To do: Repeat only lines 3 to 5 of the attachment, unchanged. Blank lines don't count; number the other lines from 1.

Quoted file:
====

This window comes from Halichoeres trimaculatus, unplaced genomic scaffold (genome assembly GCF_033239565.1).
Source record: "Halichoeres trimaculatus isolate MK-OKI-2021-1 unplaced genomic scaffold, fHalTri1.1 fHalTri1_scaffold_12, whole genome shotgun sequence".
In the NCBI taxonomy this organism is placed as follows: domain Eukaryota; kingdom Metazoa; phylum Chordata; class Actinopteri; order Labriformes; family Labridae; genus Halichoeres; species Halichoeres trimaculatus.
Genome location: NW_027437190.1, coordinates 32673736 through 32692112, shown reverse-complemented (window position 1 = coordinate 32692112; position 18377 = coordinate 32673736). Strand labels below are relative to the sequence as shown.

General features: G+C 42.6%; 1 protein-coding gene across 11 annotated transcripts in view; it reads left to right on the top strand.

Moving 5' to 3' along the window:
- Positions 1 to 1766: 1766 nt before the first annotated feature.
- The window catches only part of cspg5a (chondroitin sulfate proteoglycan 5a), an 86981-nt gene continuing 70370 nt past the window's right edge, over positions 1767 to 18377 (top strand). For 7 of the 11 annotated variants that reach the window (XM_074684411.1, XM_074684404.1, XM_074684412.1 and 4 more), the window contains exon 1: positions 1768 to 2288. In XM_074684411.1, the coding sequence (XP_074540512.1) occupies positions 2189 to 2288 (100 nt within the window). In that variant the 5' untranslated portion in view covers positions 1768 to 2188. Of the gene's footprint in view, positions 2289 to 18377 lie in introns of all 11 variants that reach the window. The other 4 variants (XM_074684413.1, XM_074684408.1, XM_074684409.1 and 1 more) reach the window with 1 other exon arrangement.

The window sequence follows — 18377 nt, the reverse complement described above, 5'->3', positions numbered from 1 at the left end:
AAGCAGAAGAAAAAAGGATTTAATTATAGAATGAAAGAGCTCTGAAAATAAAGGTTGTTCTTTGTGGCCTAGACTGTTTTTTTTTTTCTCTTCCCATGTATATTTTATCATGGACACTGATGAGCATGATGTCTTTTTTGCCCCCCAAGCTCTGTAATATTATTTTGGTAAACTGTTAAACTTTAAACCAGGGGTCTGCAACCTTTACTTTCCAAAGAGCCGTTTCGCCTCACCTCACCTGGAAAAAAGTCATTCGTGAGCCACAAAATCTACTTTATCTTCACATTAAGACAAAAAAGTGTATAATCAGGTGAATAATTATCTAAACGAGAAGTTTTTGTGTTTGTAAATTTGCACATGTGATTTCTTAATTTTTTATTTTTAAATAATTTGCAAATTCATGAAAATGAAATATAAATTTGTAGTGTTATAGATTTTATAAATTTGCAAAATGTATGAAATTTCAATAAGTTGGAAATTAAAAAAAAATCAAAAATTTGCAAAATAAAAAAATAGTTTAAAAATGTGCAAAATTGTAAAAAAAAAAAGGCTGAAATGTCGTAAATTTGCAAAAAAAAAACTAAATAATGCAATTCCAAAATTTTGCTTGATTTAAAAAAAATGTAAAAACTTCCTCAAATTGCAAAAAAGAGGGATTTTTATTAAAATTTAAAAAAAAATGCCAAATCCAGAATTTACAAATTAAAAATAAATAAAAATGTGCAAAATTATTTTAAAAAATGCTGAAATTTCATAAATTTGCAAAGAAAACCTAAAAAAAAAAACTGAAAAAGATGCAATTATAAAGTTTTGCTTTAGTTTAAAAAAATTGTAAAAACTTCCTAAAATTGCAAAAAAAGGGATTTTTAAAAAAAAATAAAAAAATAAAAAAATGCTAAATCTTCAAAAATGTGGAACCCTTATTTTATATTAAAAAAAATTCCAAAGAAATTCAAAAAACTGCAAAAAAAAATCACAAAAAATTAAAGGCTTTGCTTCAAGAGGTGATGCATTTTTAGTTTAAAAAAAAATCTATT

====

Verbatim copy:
In the NCBI taxonomy this organism is placed as follows: domain Eukaryota; kingdom Metazoa; phylum Chordata; class Actinopteri; order Labriformes; family Labridae; genus Halichoeres; species Halichoeres trimaculatus.
Genome location: NW_027437190.1, coordinates 32673736 through 32692112, shown reverse-complemented (window position 1 = coordinate 32692112; position 18377 = coordinate 32673736). Strand labels below are relative to the sequence as shown.

General features: G+C 42.6%; 1 protein-coding gene across 11 annotated transcripts in view; it reads left to right on the top strand.